Note the screenshot below from Macy’s. It shows the effect of Macys.com not caching the HTML of the home page in its content delivery network. This adds one second of page load time. Every other page resource will load after the HTML content is downloaded and parsed. The page took 16.84 seconds to load, which is slow.
The Gap launched a new website that caches HTML content in its CDN. The HTML request now adds just 78.91 milliseconds — the home page loads in 3.60 seconds, which is much better than the 15 to 20 seconds it took in March.
Caching HTML content on ecommerce websites — and dynamic websites in general — is tricky. It doesn’t happen by default in a CDN. Most normally cache just static page resources such as images, style sheets, and scripts.
Dynamic vs. Static Content
For sites with static page content — i.e., not personalized in any way — page caching creates no problems. But for sites with dynamic content that changes among users, caching HTML content could create errors.
For example, a visitor that adds products to his shopping cart changes the content on all pages to show the number of items in the cart. If an ecommerce merchant cached the pages of this user, other users would see an inaccurate number of items in their cart. This concept applies to any type of personalization.
There are at least two solutions to the problem.
  • Implement web page personalization in separate JavaScript files and don’t cache them, or cache them for a short period.
  • Cache HTML only for anonymous users — users that are not logged in or haven’t added any products to their cart.
Personalization in Scripts
The first option, implementing personalization in separate JavaScript files, is what The Gap is doing.
The Gap uses scripts for user personalization so it can still cache the page’s HTML.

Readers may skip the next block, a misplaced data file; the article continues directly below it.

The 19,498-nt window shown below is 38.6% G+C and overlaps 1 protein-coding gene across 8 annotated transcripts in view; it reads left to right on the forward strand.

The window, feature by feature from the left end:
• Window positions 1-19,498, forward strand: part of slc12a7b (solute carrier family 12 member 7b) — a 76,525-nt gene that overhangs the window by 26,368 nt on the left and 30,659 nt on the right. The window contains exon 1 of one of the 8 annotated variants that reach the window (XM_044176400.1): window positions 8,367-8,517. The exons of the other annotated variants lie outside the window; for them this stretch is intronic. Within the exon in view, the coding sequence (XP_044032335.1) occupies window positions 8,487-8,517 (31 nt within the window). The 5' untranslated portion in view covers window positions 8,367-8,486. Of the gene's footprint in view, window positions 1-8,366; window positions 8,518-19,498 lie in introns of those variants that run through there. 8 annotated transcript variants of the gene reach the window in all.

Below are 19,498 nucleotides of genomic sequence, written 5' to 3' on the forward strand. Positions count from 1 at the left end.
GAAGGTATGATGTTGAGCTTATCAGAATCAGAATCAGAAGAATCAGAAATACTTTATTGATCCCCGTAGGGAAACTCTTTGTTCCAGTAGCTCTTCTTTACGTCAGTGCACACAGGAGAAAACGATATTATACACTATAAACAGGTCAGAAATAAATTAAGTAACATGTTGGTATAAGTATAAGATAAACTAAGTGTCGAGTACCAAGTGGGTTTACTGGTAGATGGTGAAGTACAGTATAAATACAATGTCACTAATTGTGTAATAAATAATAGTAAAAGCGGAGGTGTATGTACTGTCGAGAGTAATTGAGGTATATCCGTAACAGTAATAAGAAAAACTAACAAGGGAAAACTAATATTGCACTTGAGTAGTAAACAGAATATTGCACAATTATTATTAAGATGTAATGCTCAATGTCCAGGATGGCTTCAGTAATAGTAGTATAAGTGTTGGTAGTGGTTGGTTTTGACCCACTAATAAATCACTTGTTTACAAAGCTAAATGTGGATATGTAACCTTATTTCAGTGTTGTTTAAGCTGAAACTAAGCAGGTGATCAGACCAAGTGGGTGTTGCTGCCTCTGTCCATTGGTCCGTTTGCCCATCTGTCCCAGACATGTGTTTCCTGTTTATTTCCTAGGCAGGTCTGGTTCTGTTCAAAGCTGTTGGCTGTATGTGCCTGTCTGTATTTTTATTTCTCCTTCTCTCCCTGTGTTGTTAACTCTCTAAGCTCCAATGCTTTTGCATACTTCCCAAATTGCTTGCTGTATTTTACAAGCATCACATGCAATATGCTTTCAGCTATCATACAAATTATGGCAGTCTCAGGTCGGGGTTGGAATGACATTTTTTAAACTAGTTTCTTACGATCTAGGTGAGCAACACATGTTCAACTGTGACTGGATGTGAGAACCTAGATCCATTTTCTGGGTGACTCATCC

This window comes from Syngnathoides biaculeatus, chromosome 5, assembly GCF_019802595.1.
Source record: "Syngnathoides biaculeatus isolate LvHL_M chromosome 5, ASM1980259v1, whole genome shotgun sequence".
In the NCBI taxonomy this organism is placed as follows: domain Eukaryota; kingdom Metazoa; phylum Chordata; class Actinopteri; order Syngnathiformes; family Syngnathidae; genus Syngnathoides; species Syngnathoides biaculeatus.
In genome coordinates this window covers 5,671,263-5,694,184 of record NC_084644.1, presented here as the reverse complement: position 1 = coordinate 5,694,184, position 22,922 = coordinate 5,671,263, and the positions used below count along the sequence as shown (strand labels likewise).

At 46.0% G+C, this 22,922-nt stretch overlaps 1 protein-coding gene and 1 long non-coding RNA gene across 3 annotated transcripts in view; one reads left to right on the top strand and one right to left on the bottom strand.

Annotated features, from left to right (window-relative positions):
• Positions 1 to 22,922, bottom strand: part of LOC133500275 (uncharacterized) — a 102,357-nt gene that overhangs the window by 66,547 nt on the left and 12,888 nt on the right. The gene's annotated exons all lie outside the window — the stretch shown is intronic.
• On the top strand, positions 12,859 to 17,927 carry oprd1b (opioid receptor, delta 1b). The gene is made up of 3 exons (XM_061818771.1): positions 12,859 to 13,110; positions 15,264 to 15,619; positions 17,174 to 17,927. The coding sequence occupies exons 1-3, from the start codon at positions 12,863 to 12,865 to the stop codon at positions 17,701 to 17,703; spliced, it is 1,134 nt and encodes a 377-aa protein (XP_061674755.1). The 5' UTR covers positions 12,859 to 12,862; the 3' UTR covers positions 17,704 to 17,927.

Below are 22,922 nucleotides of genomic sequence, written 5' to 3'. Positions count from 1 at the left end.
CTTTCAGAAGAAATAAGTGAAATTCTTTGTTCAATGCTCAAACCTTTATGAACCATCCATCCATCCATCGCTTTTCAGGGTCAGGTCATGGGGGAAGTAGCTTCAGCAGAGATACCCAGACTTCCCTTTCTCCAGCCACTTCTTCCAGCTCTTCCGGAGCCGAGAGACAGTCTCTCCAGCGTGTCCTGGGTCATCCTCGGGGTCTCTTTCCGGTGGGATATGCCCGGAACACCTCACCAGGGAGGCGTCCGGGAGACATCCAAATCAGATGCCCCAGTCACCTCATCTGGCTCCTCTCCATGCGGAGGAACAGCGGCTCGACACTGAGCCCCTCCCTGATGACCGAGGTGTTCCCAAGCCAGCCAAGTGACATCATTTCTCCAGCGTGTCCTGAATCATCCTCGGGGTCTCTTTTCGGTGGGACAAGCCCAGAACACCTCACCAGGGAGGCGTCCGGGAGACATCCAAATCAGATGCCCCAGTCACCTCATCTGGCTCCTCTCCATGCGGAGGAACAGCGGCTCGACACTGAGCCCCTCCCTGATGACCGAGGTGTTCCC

(To confirm The Gap’s approach, I disabled JavaScript in my Chrome browser at View > Developer > Developer Tools. Then, I clicked on the three dots to the far right, and selected “Settings.” “Disable JavaScript” is under the “Debugger” preference.)
Implementing user personalization in scripts allows caching of the page’s HTML. Then the scripts can modify the page after loading asynchronously.
Beyond using JavaScript for personalization, The Gap is caching HTML. How do I know this? Gap.com sets the standard HTTP caching header — x-cache-status — to report the status of cache resources. In the image below, the caching status of home page’s HTML says “EXPIRED.”
The documentation for Nginx (Gap.com’s server) states that EXPIRED means: “The entry in the cache has expired. The response contains fresh content from the origin server.”

 

After refreshing the page, the x-cache-status changed to HIT.
Anonymous Users
The Gap launched a new website that utilized the latest technologies. If, however, you need to cache HTML on an existing ecommerce platform, the anonymous user option might work better.
This technique is known as “punching a hole” in the cache. It works in the following way.
The web server or CDN will cache every page but avoids caching any request that meets exclusion criteria. The most common is a session cookie that the application sets when users log in or add items to the cart. The cookie is necessary to track each user individually.
Here are some sample session cookies for popular ecommerce and content platforms.
Platform
Session Cookies (Wildcards * Mean Any Character)
WooCommerce
wp-.*|wordpress.*|comment_.*|woocommerce_.*
WordPress
wp-.*|wordpress.*|comment_.*
Magento 1
external_no_cache|PHPSESSID|adminhtml
Magento 2
admin| PHPSESSID|private_content_version
Drupal
SESS.*|phpsessid
Again, these are cookies for users that have personalized content — such as those that log in or add items to their carts. Excluding their pages from the cache will not benefit them in terms of faster page speed. But they are likely a small percentage of total visitors. The rest will experience fast-loading pages.
Assume your site’s web server is Nginx, and Magento 2 powers your store. Here is the configuration setting to enable caching for anonymous users.
location /{ proxy_cache my_cache; proxy_cache_bypass $cookie_admin $cookie_PHPSESSID $cookie_private_content_version; # … }
Enabling this on a web server or load balancer will increase performance. But the greatest benefit would come from implementing this on the CDN layer.
Here is how to do this for popular CDNs. Be sure to confirm with the CDN, however.
Finally, for some sites it is not possible to find cookies to bypass. In those instances, we can explicitly cache key pages such as the home page, primary category pages, product listing pages, and product detail pages. A disadvantage of this approach is that the rules must be updated for new pages and categories.